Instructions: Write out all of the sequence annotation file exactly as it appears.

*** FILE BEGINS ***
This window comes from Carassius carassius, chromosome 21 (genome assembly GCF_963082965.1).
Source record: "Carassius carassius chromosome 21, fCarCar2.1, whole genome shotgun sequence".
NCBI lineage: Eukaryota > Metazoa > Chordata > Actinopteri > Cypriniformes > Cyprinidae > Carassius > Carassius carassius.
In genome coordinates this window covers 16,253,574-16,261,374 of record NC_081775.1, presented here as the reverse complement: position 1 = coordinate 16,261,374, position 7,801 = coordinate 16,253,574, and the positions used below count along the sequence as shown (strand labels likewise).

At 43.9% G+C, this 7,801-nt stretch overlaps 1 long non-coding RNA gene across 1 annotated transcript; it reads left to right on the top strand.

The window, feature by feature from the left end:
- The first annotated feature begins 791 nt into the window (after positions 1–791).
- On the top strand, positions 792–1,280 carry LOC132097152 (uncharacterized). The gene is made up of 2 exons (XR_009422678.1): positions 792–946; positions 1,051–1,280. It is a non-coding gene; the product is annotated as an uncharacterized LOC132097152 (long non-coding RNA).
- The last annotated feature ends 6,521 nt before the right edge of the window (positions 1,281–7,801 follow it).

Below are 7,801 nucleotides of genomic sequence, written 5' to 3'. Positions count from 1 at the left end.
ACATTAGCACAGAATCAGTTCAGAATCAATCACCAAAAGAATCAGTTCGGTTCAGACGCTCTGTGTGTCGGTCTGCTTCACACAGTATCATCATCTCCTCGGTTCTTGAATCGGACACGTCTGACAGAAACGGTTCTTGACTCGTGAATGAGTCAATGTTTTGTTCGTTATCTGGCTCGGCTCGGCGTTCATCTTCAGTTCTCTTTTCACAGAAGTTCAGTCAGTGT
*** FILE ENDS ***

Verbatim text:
This window comes from Carassius carassius, chromosome 21 (genome assembly GCF_963082965.1).
Source record: "Carassius carassius chromosome 21, fCarCar2.1, whole genome shotgun sequence".
NCBI lineage: Eukaryota > Metazoa > Chordata > Actinopteri > Cypriniformes > Cyprinidae > Carassius > Carassius carassius.
In genome coordinates this window covers 16,253,574-16,261,374 of record NC_081775.1, presented here as the reverse complement: position 1 = coordinate 16,261,374, position 7,801 = coordinate 16,253,574, and the positions used below count along the sequence as shown (strand labels likewise).

At 43.9% G+C, this 7,801-nt stretch overlaps 1 long non-coding RNA gene across 1 annotated transcript; it reads left to right on the top strand.

The window, feature by feature from the left end:
- The first annotated feature begins 791 nt into the window (after positions 1–791).
- On the top strand, positions 792–1,280 carry LOC132097152 (uncharacterized). The gene is made up of 2 exons (XR_009422678.1): positions 792–946; positions 1,051–1,280. It is a non-coding gene; the product is annotated as an uncharacterized LOC132097152 (long non-coding RNA).
- The last annotated feature ends 6,521 nt before the right edge of the window (positions 1,281–7,801 follow it).

Below are 7,801 nucleotides of genomic sequence, written 5' to 3'. Positions count from 1 at the left end.
ACATTAGCACAGAATCAGTTCAGAATCAATCACCAAAAGAATCAGTTCGGTTCAGACGCTCTGTGTGTCGGTCTGCTTCACACAGTATCATCATCTCCTCGGTTCTTGAATCGGACACGTCTGACAGAAACGGTTCTTGACTCGTGAATGAGTCAATGTTTTGTTCGTTATCTGGCTCGGCTCGGCGTTCATCTTCAGTTCTCTTTTCACAGAAGTTCAGTCAGTGT